Cultivating resilience

Cultivating resilience requires the ability to ask tough questions of yourself and to be honest with your answers.

by Ada Porat — 

How resilient are you? Resilience is defined as the ability to return to your original form after being bent, stretched or compressed. It is the ability to readily recover from illness or adversity.

Life’s setbacks and disasters often arrive without prior warning. And while we may not have a choice as to what happens in our lives, we can choose how to respond.

A healthy response requires tapping into our innate resilience to recover from setbacks, broken hearts, shattered dreams, financial crises, loss of a loved one or health problems.

The good news is that you and I can cultivate resilience. We can exercise it like a muscle and, in the process, we can turn the challenging circumstances of our lives into opportunities that deepen our faith and strengthen our very fiber.

Cultivating resilience requires the ability to ask tough questions of yourself and to be honest with your answers. If you had something to do with your loss or setback, it is important to accept responsibility for your share of it.

It also requires a sense of interdependence: the understanding that we are all connected and that your actions — for better or worse — affect others. While you may not have control over the actions of others, accepting full responsibility for your own actions opens the way to respond in a manner that contributes to the greater good.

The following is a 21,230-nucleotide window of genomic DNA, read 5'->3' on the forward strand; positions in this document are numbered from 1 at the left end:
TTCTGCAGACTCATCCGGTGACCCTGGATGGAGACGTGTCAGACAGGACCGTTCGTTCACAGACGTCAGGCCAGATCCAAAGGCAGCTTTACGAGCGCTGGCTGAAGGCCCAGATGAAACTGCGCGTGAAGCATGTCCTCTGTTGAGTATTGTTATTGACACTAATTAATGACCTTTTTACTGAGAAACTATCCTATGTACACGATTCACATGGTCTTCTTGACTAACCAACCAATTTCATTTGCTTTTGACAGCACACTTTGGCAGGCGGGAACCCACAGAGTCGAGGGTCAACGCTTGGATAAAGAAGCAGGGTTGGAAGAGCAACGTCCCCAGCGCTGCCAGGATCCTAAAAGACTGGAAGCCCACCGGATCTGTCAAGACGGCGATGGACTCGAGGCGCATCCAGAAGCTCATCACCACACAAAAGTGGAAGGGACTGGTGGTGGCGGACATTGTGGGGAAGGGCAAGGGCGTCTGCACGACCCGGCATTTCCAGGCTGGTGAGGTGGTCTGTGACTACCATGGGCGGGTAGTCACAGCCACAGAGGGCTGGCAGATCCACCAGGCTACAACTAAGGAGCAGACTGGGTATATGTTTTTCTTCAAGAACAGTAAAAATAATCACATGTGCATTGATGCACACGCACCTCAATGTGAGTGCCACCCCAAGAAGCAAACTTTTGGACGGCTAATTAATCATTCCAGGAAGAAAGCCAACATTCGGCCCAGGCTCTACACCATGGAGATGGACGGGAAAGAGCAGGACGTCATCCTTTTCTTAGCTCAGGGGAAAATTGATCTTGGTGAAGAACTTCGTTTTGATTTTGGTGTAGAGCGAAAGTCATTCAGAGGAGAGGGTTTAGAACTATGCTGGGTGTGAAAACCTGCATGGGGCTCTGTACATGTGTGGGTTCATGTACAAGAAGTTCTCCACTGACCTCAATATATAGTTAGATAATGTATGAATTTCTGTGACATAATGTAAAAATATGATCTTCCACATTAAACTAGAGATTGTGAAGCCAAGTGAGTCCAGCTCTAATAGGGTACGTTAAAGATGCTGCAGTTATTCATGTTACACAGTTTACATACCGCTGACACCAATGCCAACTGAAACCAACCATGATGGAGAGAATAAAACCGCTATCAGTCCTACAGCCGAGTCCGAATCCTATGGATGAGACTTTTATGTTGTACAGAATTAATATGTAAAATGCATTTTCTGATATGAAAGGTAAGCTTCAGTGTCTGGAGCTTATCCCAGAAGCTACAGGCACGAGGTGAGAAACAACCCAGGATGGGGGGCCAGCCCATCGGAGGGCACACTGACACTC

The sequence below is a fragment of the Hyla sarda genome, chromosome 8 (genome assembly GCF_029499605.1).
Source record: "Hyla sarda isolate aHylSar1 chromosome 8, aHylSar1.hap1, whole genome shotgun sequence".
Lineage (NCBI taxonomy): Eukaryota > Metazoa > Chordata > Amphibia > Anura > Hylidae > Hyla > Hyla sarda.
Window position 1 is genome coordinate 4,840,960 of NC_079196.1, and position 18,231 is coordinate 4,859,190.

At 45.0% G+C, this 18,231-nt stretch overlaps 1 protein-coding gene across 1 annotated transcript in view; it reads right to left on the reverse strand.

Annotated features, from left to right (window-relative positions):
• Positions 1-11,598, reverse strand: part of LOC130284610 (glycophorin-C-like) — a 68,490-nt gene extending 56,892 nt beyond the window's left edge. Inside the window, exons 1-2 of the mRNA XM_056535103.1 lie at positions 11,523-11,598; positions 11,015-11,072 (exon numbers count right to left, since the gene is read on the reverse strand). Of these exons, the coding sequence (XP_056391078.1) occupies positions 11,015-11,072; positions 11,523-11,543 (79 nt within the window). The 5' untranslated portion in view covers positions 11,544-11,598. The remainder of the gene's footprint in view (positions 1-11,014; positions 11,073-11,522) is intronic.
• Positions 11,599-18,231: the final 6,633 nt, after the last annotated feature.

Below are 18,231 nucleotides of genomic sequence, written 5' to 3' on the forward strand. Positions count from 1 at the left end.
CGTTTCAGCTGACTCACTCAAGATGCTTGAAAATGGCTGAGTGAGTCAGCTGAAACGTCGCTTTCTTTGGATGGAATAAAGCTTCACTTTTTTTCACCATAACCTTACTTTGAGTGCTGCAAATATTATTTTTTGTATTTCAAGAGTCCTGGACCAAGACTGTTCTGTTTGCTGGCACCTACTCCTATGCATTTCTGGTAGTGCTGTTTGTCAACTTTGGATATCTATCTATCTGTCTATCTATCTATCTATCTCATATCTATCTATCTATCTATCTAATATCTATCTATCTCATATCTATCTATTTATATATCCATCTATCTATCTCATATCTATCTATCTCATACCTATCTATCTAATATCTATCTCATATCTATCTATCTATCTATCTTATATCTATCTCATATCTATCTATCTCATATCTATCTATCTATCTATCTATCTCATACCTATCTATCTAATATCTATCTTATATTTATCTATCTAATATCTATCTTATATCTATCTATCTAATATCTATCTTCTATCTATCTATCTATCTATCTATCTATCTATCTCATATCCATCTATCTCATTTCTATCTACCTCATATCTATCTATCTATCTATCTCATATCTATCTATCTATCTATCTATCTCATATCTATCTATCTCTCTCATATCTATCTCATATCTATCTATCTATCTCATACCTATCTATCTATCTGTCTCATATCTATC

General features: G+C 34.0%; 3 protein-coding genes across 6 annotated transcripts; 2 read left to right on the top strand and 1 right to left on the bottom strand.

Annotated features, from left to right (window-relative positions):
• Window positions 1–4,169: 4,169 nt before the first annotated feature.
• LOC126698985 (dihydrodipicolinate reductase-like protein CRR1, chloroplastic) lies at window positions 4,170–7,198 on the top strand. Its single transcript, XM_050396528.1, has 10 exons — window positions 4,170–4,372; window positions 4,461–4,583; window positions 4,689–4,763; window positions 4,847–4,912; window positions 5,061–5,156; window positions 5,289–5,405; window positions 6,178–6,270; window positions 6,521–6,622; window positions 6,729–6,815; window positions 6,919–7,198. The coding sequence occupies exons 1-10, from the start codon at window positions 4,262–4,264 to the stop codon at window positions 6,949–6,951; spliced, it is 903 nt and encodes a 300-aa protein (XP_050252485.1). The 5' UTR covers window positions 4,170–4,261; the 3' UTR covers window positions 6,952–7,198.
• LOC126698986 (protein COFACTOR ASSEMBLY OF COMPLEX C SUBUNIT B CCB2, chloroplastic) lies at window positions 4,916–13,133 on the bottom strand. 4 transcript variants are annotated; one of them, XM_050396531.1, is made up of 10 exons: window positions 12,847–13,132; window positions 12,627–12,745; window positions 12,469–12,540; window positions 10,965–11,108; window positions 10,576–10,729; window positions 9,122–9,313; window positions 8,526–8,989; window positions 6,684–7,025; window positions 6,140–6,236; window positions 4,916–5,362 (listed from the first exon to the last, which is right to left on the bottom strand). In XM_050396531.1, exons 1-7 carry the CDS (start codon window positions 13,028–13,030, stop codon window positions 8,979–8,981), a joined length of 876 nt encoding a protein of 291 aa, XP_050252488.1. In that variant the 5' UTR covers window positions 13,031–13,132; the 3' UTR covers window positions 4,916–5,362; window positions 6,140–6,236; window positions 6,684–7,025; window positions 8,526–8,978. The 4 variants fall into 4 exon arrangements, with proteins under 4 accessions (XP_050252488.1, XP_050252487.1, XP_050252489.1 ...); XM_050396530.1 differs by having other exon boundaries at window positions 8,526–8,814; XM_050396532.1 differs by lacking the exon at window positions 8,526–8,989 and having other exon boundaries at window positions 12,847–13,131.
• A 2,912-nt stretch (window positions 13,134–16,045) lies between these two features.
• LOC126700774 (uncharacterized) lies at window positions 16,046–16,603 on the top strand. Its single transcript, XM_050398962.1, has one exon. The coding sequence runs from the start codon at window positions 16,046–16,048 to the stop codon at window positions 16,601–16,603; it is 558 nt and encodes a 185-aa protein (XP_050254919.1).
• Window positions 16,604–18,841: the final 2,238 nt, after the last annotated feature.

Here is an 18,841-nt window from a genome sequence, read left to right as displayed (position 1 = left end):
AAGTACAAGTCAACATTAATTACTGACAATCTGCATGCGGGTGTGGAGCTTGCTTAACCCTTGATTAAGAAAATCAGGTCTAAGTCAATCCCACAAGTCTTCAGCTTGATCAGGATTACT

Resilience also calls for humor to help reframe daunting obstacles and setbacks. When all else fails, learn to laugh at yourself and at the absurdity of your situation. When doctors handed journalist Norman Cousins a grave medical prognosis, he resolved to take charge of the things he could do. He checked himself out of the hospital, embarked on his own healing regimen, watching comedies … and literally laughed himself back to health.

Above all, resilience calls for faith — faith in your guidance, purpose and potential; faith to commit to life daily; and faith to get back up when circumstances knock you down. Once, when life had knocked me clean off my feet, a friend sent me a card that simply read, “Fall down seven times, stand up eight.” This Buddhist saying helped reaffirm my faith in my life purpose and gave me the courage to keep going.

Every time you get up after a setback and every time you overcome the challenges in your life, you develop more resilience.

May you grow, prosper and succeed despite your current conditions. May you grow stronger and more abundant despite the setbacks you have suffered in life, and may you be resilient always.


Ada Porat is an energy kinesiologist and life coach who helps people live their best life. or 602-283-4628.

Reprinted from AzNetNews, Volume 30, Number 5, Oct/Nov 2011.

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